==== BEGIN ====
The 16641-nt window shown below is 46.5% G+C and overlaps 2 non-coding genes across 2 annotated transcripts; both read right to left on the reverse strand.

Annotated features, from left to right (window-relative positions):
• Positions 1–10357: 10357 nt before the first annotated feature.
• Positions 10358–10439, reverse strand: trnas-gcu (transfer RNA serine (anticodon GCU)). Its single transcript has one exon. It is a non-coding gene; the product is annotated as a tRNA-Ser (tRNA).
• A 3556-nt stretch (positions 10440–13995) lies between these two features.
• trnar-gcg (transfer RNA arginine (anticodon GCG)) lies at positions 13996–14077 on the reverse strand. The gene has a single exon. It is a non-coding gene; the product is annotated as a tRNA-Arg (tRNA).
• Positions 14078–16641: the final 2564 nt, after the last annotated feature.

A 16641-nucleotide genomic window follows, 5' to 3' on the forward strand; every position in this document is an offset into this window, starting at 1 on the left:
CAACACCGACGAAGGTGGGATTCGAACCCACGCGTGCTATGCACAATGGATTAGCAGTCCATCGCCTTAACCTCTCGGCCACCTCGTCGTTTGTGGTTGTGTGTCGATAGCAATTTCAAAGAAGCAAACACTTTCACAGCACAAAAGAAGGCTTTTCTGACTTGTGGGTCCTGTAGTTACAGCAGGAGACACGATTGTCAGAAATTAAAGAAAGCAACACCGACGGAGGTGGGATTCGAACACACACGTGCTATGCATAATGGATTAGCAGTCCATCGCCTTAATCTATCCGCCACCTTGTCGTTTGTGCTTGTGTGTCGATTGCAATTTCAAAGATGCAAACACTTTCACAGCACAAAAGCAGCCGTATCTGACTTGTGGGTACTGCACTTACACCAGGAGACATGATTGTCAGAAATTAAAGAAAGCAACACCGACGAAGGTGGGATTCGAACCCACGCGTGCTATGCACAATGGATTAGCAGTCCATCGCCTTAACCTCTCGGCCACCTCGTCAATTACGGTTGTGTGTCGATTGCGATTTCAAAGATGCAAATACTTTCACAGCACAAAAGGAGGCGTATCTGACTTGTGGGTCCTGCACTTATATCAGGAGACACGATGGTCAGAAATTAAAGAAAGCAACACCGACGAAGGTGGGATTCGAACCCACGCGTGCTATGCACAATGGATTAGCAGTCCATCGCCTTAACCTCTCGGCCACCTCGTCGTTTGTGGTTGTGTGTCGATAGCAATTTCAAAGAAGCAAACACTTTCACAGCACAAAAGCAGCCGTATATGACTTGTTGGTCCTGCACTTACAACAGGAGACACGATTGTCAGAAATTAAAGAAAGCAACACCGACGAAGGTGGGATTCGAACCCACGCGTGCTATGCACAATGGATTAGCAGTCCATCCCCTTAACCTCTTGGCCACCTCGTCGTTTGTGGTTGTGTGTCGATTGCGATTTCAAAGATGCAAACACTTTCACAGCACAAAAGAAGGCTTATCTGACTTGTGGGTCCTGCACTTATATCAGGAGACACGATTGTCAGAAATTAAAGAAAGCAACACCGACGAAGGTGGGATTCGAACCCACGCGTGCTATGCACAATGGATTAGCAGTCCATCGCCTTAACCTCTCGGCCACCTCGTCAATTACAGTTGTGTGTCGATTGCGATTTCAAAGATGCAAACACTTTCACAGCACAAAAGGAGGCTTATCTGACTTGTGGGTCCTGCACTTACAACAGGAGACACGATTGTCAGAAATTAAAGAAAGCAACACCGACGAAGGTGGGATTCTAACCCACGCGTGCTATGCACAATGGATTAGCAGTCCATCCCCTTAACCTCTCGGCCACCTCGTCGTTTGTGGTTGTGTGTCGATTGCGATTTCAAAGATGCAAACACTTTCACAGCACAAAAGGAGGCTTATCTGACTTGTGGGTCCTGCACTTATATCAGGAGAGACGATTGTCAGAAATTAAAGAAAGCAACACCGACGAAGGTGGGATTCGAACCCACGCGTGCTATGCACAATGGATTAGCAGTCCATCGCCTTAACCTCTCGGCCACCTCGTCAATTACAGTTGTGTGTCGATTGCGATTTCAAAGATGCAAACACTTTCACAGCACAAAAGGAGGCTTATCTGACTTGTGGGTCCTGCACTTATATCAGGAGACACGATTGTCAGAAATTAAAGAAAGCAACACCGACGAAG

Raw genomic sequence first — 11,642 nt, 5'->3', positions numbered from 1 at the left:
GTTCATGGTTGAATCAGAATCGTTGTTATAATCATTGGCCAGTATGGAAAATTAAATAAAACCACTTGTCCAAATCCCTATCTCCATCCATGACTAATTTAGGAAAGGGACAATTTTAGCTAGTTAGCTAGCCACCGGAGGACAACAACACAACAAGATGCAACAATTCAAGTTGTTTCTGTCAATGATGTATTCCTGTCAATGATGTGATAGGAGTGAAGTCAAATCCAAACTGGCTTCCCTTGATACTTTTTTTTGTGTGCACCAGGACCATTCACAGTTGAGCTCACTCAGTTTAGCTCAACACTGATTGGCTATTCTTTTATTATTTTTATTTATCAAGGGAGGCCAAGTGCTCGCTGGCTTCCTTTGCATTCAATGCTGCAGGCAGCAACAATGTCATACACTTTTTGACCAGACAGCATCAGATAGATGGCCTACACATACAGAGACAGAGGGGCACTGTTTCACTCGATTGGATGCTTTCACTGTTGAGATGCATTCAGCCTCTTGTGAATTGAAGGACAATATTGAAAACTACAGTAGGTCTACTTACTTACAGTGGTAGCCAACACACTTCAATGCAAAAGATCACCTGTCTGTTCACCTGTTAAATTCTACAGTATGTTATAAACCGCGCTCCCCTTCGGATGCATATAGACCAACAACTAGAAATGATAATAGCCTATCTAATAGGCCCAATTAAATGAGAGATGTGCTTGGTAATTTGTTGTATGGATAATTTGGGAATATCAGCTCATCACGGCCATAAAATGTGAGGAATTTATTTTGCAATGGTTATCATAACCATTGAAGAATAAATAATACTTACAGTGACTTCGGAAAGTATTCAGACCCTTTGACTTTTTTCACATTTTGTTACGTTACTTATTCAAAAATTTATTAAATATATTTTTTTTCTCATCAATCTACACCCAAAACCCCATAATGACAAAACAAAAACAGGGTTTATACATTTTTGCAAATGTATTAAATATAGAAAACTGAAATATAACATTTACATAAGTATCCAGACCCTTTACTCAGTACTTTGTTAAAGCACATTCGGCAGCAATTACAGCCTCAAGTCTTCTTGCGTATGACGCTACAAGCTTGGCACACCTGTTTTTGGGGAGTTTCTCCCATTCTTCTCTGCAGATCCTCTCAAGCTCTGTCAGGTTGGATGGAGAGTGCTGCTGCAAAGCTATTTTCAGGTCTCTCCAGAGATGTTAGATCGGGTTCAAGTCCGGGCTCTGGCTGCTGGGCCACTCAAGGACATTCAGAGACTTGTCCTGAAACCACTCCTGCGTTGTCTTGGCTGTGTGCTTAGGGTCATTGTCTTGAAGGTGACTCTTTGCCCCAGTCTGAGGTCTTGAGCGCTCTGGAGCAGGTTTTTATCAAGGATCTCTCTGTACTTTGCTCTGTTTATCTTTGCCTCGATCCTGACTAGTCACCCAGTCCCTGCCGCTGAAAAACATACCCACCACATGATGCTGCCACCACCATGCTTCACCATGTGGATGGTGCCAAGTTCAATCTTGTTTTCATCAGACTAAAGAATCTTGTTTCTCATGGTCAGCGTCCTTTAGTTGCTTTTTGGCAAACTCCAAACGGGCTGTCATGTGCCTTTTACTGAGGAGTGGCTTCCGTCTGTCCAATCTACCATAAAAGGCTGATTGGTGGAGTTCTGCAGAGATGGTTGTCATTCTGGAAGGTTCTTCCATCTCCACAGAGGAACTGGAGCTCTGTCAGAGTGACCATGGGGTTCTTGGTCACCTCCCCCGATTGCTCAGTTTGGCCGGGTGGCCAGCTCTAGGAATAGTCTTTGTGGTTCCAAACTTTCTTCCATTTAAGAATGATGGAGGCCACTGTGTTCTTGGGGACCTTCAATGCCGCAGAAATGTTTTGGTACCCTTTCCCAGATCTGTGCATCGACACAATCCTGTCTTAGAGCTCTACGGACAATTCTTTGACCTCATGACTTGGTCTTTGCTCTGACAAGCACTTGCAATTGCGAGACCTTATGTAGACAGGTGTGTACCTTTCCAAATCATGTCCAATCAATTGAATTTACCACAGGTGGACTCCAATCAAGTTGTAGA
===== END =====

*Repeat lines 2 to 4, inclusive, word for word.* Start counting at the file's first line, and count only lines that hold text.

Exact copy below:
Annotated features, from left to right (window-relative positions):
• Positions 1–10357: 10357 nt before the first annotated feature.
• Positions 10358–10439, reverse strand: trnas-gcu (transfer RNA serine (anticodon GCU)). Its single transcript has one exon. It is a non-coding gene; the product is annotated as a tRNA-Ser (tRNA).